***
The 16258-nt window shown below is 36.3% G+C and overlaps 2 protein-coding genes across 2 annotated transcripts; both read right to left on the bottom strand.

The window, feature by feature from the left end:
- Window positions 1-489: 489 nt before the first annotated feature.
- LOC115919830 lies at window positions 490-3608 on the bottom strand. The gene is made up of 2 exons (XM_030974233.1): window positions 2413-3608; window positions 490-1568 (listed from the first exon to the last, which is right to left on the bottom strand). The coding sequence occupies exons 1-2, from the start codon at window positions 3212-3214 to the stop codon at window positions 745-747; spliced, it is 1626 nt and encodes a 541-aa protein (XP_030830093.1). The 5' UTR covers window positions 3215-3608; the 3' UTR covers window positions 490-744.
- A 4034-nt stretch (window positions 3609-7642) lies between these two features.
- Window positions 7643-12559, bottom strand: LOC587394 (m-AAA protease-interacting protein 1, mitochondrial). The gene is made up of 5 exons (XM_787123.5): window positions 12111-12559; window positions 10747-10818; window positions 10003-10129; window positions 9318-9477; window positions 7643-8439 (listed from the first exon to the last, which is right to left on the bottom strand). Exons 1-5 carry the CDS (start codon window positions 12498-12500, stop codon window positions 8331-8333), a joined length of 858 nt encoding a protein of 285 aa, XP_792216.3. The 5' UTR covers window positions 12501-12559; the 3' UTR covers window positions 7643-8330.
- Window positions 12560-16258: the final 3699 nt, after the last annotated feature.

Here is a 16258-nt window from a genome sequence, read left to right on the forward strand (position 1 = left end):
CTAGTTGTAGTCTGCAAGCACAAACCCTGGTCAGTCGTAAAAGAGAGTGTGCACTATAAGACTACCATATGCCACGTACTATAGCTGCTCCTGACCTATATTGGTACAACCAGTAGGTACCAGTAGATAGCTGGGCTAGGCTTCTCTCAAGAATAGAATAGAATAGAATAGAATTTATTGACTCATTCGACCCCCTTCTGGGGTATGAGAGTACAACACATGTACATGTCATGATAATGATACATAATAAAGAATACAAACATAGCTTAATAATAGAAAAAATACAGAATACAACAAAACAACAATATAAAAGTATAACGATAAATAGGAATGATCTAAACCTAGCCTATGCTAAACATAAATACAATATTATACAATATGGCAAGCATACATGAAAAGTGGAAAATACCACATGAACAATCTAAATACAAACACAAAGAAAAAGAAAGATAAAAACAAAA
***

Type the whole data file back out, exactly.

The 16258-nt window shown below is 36.3% G+C and overlaps 2 protein-coding genes across 2 annotated transcripts; both read right to left on the bottom strand.

The window, feature by feature from the left end:
- Window positions 1-489: 489 nt before the first annotated feature.
- LOC115919830 lies at window positions 490-3608 on the bottom strand. The gene is made up of 2 exons (XM_030974233.1): window positions 2413-3608; window positions 490-1568 (listed from the first exon to the last, which is right to left on the bottom strand). The coding sequence occupies exons 1-2, from the start codon at window positions 3212-3214 to the stop codon at window positions 745-747; spliced, it is 1626 nt and encodes a 541-aa protein (XP_030830093.1). The 5' UTR covers window positions 3215-3608; the 3' UTR covers window positions 490-744.
- A 4034-nt stretch (window positions 3609-7642) lies between these two features.
- Window positions 7643-12559, bottom strand: LOC587394 (m-AAA protease-interacting protein 1, mitochondrial). The gene is made up of 5 exons (XM_787123.5): window positions 12111-12559; window positions 10747-10818; window positions 10003-10129; window positions 9318-9477; window positions 7643-8439 (listed from the first exon to the last, which is right to left on the bottom strand). Exons 1-5 carry the CDS (start codon window positions 12498-12500, stop codon window positions 8331-8333), a joined length of 858 nt encoding a protein of 285 aa, XP_792216.3. The 5' UTR covers window positions 12501-12559; the 3' UTR covers window positions 7643-8330.
- Window positions 12560-16258: the final 3699 nt, after the last annotated feature.

Here is a 16258-nt window from a genome sequence, read left to right on the forward strand (position 1 = left end):
CTAGTTGTAGTCTGCAAGCACAAACCCTGGTCAGTCGTAAAAGAGAGTGTGCACTATAAGACTACCATATGCCACGTACTATAGCTGCTCCTGACCTATATTGGTACAACCAGTAGGTACCAGTAGATAGCTGGGCTAGGCTTCTCTCAAGAATAGAATAGAATAGAATAGAATTTATTGACTCATTCGACCCCCTTCTGGGGTATGAGAGTACAACACATGTACATGTCATGATAATGATACATAATAAAGAATACAAACATAGCTTAATAATAGAAAAAATACAGAATACAACAAAACAACAATATAAAAGTATAACGATAAATAGGAATGATCTAAACCTAGCCTATGCTAAACATAAATACAATATTATACAATATGGCAAGCATACATGAAAAGTGGAAAATACCACATGAACAATCTAAATACAAACACAAAGAAAAAGAAAGATAAAAACAAAA